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Raise Your Emotional Intelligence

By Kristine Brands, CMA
March 1, 2021

Emotional intelligence is a critical soft skill for management accountants, especially during crises such as a pandemic.

 

The COVID-19 pandemic has challenged leaders across the globe and thrust them into a difficult situation fraught with tremendous uncertainty and stress. Laura K. Murray, a psychologist at Johns Hopkins University, said, “Leadership will be one of the most heavily tested skills throughout the coronavirus pandemic” and that emotional intelligence, also referred to as emotional quotient (EQ), is a critical leadership skill for navigating the new normal. EQ is the ability to identify and manage one’s own and others’ emotions to help overcome challenges, resolve conflicts, and relieve stress. According to psychologist Daniel Goleman, EQ is characterized by five factors: self-awareness, self-regulation, motivation, empathy, and social skills. He reported that almost 90% of the difference between top-notch and average leaders was attributed to their distinct levels of emotional intelligence.

 

Under normal circumstances, management accountants’ jobs may be stressful. They need to pay attention to detail, face deadline pressures, work long hours, keep up with technical updates, and serve stakeholders who don’t understand accountants’ responsibilities. These challenges may cause them to be overly emotional in stressful situations and collaborate or communicate poorly. This behavior compromises composure and demonstrates a lack of soft skills. Times of crisis call for accountants to demonstrate high EQ to support their organizations’ finance teams and business operations. The good news is that you can raise your EQ.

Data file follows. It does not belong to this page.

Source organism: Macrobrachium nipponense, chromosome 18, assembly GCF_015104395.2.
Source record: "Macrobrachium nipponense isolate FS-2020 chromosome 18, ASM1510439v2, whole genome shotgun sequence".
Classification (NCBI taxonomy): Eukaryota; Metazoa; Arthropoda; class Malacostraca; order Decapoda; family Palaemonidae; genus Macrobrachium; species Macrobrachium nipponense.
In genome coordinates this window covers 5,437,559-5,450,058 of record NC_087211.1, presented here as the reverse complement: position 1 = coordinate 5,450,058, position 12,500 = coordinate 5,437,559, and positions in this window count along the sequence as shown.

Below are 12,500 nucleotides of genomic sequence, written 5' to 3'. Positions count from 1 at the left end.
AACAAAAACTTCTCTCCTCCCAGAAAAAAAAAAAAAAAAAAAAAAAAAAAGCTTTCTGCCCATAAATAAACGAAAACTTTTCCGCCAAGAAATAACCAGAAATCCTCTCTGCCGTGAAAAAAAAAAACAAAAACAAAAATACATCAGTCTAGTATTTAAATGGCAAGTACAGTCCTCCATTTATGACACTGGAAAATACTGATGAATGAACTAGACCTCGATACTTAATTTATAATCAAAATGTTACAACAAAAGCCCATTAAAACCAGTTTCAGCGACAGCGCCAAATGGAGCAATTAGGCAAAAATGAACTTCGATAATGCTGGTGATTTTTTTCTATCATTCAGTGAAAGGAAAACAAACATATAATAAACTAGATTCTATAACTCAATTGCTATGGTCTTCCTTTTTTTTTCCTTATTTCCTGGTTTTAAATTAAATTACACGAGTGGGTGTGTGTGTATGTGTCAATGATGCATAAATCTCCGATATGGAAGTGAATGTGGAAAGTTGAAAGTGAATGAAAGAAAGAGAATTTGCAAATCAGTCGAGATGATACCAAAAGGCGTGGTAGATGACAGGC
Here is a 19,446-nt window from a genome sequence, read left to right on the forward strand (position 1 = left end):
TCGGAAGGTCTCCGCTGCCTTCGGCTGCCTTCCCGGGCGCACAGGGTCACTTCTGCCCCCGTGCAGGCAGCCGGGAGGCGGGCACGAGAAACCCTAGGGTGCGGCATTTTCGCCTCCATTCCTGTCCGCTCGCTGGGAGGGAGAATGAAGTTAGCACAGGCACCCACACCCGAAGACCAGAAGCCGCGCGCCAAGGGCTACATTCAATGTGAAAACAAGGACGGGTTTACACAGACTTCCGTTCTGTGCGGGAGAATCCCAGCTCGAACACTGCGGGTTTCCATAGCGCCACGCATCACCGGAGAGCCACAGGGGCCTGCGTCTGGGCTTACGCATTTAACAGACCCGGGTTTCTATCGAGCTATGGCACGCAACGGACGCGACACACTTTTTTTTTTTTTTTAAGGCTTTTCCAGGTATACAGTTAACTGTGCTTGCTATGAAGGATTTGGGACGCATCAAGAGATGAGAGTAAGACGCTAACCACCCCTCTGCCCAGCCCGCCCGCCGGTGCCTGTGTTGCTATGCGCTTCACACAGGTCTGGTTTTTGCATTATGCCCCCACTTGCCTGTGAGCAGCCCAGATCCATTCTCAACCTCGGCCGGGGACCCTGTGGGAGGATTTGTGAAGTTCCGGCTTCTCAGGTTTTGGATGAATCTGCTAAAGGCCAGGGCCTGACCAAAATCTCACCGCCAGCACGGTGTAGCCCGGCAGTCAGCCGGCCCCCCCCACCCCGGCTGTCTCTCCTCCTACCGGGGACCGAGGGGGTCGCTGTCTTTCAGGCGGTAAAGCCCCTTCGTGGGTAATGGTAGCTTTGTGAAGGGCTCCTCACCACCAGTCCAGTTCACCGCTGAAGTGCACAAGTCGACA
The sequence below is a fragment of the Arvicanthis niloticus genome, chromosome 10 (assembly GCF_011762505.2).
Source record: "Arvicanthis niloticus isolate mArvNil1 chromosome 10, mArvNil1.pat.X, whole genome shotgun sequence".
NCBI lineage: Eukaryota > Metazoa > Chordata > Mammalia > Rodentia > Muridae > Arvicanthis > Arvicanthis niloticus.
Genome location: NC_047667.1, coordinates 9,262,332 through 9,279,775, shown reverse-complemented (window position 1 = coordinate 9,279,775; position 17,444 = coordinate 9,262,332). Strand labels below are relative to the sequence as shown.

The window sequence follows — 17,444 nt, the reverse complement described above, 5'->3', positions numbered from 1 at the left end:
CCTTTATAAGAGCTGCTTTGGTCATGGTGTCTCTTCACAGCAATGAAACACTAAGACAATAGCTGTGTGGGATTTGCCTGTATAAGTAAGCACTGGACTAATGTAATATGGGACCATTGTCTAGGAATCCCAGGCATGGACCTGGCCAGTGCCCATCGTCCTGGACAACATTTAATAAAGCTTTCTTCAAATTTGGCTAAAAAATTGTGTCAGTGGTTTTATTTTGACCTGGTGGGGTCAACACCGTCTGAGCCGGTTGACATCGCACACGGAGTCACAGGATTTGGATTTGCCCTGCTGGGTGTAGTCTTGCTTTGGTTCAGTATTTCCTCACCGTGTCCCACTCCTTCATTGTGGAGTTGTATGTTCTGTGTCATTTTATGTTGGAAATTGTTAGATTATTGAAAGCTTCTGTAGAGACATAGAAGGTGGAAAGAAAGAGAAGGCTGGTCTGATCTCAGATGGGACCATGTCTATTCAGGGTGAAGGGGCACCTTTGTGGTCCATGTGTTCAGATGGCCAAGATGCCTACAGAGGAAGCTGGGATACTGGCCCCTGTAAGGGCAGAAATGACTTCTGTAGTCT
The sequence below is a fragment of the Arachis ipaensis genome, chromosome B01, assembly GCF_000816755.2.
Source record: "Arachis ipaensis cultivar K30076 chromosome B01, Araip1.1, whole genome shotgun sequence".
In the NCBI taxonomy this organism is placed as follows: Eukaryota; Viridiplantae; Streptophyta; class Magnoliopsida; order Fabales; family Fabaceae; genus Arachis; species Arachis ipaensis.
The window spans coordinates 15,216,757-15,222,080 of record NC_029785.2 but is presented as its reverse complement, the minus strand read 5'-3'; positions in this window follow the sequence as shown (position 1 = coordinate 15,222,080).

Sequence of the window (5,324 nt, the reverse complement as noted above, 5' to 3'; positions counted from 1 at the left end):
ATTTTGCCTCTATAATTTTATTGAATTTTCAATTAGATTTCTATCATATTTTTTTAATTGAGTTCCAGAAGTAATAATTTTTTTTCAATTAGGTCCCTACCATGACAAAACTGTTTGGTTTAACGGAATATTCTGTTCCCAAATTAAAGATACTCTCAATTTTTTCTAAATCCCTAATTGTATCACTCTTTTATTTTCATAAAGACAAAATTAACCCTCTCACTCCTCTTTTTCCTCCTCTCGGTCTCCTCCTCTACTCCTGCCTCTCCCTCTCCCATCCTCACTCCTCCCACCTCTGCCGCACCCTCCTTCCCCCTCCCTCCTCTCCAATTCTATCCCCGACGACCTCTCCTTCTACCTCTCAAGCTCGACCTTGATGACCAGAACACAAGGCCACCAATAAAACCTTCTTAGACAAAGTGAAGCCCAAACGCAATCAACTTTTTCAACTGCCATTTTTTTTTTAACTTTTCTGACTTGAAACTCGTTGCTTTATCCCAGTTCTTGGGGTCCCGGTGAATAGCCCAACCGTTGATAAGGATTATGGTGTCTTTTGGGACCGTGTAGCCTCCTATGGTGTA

IQ VS. EQ

 

Effective leaders may have high intelligence, but do they also demonstrate EQ? According to business strategist Patrick Stroh, a former member of the IMA® Global Board of Directors, leaders may be smart, but that doesn’t guarantee effectiveness in managing people. He believes that possessing high EQ is a better predictor of performance in participative management, self-awareness, building relationships, confronting problems, and change management. It isn’t enough to possess accounting skills, organizational knowledge, business and technical expertise, and experience in management positions if they don’t have strong EQ. They also need to motivate their organization’s personnel by checking their egos at the door and showing they care about the team. EQ helps leaders understand people and their motivations, which in turn helps them to work cooperatively with different individuals. Operating in the global economy requires a business leader who can read people, sympathize with them, and negotiate effectively. That requires EQ.